Republican and Democratic lawmakers were locked in an end-of-year fight on Tuesday that threatens a government shutdown, an effective tax hike for 160 million Americans and the loss of benefits for millions of unemployed.
With just days left to resolve the crisis, both parties accused each other of "playing politics" with Americans' livelihoods even as they tried to gain the upper hand with a complex series of maneuvers on Capitol Hill.
At the center of the drama are efforts to extend aid to the long-term unemployed and a payroll tax cut for Americans that some economists say will boost the country's fragile economic recovery, and a massive spending bill that will keep the government operating beyond Friday.
Republicans in the House of Representatives defied a veto threat from President Obama and passed a bill that would force him to speed up a decision on a controversial oil pipeline even as it renews a payroll tax cut that Democrats have been seeking.
The bill was widely expected to pass the Republican-led chamber and will almost certainly die in the Democratic-controlled Senate.
Senate Majority Leader Harry Reid said he wanted to hold a vote on the Republican measure within the next day or so, so that negotiations could begin in earnest on a compromise deal.
While both Republican and Democratic leaders have expressed confidence that the payroll tax cut and unemployment benefits will be extended before Dec. 31, it remains far from clear how both parties will find common ground.
The White House said it was still hopeful of an 11th hour deal.
Despite public confidence in the U.S. Congress plunging to record lows, Democrats and Republicans have shown little inclination to end the political brinkmanship that has gridlocked Congress and alarmed investors.
The two parties have been unable to bridge a deep ideological divide over taxes and spending, bringing the government to the brink of a shutdown in April and resulting in a downgrade by Standard & Poor's of the United States' coveted AAA credit rating in August.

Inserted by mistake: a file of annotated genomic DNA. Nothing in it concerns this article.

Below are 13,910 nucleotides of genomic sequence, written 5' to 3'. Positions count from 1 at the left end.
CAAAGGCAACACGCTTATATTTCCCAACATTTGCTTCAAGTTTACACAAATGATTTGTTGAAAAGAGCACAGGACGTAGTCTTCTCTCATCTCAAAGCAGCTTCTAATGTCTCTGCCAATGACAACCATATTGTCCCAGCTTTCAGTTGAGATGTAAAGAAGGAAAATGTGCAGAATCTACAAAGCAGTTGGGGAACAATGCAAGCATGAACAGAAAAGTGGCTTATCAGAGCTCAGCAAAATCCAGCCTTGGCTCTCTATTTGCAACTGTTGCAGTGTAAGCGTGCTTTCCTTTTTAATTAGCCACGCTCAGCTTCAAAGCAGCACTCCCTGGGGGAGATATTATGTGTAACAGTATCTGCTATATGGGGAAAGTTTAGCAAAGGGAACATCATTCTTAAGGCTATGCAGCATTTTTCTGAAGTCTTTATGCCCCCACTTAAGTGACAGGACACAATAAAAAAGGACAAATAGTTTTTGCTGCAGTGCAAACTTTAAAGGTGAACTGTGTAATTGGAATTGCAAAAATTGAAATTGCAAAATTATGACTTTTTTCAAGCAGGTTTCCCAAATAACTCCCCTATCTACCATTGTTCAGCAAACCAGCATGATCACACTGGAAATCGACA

Republicans have been split over extending the payroll tax cut, with many rank-and-file members skeptical that it has created jobs. Republican leaders, however, fear a backlash from voters in 2012 if the tax cut is allowed to expire.
The Republican bill, passed on a mostly party-line vote of 234-193, included certain "sweeteners" to attract sufficient votes, such as a provision that would speed up a decision by Obama on the Canada-to-Texas Keystone XL oil pipeline. Obama has delayed a decision on the pipeline until 2013 amid an outcry from environmentalists, a key constituency.
While Democrats have sought to paint Republicans as the party of the rich for their reluctance to embrace the payroll tax cuts, Republicans have countered that the Keystone XL project would create 20,000 jobs almost immediately.
"Our bill includes sensible, bipartisan measures to help the private sector create jobs. Now it's time for the Senate to act," Boehner said after the vote.
The White House said if the Republican bill made it to Obama's desk, he would veto it.
It criticized Republicans for putting "the burden of paying for the bill on working families," an apparent reference to a Republican proposal to freeze federal workers' pay.
"This debate should not be about scoring political points. This debate should be about cutting taxes for the middle class," the White House said in a statement.
Lawmakers emerging from a closed-door meeting of House Republicans accused Democrats of holding "hostage" a spending bill that will ensure funding for a wide swath of government agencies through 2012.
Both parties had appeared to reached broad agreement on the roughly $1 trillion bill on Monday night. But on Tuesday, Democrats backpedalled, saying major issues were still unresolved.
Obama had called Reid at the weekend, an administration official said, and urged him not to let Congress pass the spending bill and go on holiday before bipartisan agreement was reached on the payroll tax cut and unemployment benefits.
"Republicans seem eager to get out of town," Reid said. "Some even have suggested they're willing to leave before we reach a compromise on the payroll tax cut and other things. We're not going to do that."
Obama wants to pay for the $120 billion cost of the payroll tax cut by levying a surtax on millionaires. Republicans strongly oppose that.
Without an extension, the payroll tax would revert to 6.2 percent from its current rate of 4.2 percent, resulting in an average increase of $1,000 per family for 160 million Americans.
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